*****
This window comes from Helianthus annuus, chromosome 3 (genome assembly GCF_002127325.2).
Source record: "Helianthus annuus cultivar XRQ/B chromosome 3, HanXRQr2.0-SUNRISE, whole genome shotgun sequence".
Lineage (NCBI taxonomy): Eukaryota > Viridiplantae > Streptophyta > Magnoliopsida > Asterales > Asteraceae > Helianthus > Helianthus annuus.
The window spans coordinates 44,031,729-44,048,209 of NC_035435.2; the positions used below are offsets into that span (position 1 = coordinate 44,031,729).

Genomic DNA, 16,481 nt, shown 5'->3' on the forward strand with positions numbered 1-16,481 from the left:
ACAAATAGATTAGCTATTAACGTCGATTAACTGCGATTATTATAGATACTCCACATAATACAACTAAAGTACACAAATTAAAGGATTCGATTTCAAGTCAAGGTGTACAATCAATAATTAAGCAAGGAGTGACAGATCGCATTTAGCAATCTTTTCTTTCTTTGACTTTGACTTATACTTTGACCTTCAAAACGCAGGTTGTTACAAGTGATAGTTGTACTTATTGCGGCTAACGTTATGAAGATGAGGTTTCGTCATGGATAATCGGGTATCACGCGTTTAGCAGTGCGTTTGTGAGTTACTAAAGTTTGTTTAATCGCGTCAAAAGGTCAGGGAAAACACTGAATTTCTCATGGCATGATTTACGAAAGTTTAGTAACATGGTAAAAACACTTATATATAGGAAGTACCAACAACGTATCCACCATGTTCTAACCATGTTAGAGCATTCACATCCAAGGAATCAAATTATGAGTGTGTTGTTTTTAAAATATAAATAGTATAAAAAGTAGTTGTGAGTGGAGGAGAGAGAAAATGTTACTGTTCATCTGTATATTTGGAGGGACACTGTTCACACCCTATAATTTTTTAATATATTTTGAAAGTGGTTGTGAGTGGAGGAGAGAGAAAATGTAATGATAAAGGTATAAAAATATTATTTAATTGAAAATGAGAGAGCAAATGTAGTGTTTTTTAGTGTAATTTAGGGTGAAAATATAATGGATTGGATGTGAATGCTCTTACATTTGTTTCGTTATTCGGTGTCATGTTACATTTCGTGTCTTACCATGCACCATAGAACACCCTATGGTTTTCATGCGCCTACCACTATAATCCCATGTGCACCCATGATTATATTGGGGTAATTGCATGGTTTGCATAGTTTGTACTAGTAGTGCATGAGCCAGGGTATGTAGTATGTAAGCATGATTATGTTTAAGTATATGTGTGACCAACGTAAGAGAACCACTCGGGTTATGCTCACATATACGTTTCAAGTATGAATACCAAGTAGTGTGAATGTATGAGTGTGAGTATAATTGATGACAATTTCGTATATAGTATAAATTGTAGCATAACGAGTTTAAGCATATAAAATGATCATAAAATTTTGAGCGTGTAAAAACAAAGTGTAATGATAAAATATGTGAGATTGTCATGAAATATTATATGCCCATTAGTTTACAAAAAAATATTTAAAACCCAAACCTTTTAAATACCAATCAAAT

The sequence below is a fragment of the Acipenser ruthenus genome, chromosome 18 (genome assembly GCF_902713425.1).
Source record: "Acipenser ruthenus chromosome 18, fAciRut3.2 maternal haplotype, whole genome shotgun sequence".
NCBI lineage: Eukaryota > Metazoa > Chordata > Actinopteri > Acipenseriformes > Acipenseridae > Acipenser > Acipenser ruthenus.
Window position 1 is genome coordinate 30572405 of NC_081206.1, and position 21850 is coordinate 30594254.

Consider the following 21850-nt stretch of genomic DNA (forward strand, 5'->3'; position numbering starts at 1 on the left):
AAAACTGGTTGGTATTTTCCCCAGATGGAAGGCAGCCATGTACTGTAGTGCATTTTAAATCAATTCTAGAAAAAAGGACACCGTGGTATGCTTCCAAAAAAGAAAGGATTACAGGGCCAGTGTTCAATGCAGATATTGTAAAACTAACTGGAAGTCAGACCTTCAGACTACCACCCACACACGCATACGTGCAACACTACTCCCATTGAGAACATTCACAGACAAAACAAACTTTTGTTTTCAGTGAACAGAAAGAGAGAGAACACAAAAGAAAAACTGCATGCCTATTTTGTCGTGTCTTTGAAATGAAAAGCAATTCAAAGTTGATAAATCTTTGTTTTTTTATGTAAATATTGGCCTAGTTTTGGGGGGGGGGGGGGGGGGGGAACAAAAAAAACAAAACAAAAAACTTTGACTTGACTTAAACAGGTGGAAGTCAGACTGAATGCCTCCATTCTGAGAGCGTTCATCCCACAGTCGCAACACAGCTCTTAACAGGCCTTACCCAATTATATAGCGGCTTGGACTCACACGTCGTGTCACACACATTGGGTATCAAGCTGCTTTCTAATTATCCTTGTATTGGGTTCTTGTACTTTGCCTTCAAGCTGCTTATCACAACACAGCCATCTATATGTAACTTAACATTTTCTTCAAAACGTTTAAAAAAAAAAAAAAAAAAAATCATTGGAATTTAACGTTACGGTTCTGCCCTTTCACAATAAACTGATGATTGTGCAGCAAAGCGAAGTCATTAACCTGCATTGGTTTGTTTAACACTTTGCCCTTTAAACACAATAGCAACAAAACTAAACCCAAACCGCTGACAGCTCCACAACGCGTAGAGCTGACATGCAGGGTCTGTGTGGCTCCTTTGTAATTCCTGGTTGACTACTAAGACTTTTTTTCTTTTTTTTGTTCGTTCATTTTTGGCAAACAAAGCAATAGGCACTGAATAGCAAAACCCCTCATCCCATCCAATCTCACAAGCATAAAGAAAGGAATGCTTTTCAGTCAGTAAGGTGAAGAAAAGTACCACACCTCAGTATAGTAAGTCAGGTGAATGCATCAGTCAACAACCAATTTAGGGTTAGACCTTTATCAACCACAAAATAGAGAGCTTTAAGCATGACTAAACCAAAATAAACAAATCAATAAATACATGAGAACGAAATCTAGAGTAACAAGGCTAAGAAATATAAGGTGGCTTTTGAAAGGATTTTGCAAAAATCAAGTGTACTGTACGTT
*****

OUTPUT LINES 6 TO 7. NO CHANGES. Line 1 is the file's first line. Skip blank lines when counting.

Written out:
ACAAATAGATTAGCTATTAACGTCGATTAACTGCGATTATTATAGATACTCCACATAATACAACTAAAGTACACAAATTAAAGGATTCGATTTCAAGTCAAGGTGTACAATCAATAATTAAGCAAGGAGTGACAGATCGCATTTAGCAATCTTTTCTTTCTTTGACTTTGACTTATACTTTGACCTTCAAAACGCAGGTTGTTACAAGTGATAGTTGTACTTATTGCGGCTAACGTTATGAAGATGAGGTTTCGTCATGGATAATCGGGTATCACGCGTTTAGCAGTGCGTTTGTGAGTTACTAAAGTTTGTTTAATCGCGTCAAAAGGTCAGGGAAAACACTGAATTTCTCATGGCATGATTTACGAAAGTTTAGTAACATGGTAAAAACACTTATATATAGGAAGTACCAACAACGTATCCACCATGTTCTAACCATGTTAGAGCATTCACATCCAAGGAATCAAATTATGAGTGTGTTGTTTTTAAAATATAAATAGTATAAAAAGTAGTTGTGAGTGGAGGAGAGAGAAAATGTTACTGTTCATCTGTATATTTGGAGGGACACTGTTCACACCCTATAATTTTTTAATATATTTTGAAAGTGGTTGTGAGTGGAGGAGAGAGAAAATGTAATGATAAAGGTATAAAAATATTATTTAATTGAAAATGAGAGAGCAAATGTAGTGTTTTTTAGTGTAATTTAGGGTGAAAATATAATGGATTGGATGTGAATGCTCTTACATTTGTTTCGTTATTCGGTGTCATGTTACATTTCGTGTCTTACCATGCACCATAGAACACCCTATGGTTTTCATGCGCCTACCACTATAATCCCATGTGCACCCATGATTATATTGGGGTAATTGCATGGTTTGCATAGTTTGTACTAGTAGTGCATGAGCCAGGGTATGTAGTATGTAAGCATGATTATGTTTAAGTATATGTGTGACCAACGTAAGAGAACCACTCGGGTTATGCTCACATATACGTTTCAAGTATGAATACCAAGTAGTGTGAATGTATGAGTGTGAGTATAATTGATGACAATTTCGTATATAGTATAAATTGTAGCATAACGAGTTTAAGCATATAAAATGATCATAAAATTTTGAGCGTGTAAAAACAAAGTGTAATGATAAAATATGTGAGATTGTCATGAAATATTATATGCCCATTAGTTTACAAAAAAATATTTAAAACCCAAACCTTTTAAATACCAATCAAAT

The sequence below is a fragment of the Acipenser ruthenus genome, chromosome 18 (genome assembly GCF_902713425.1).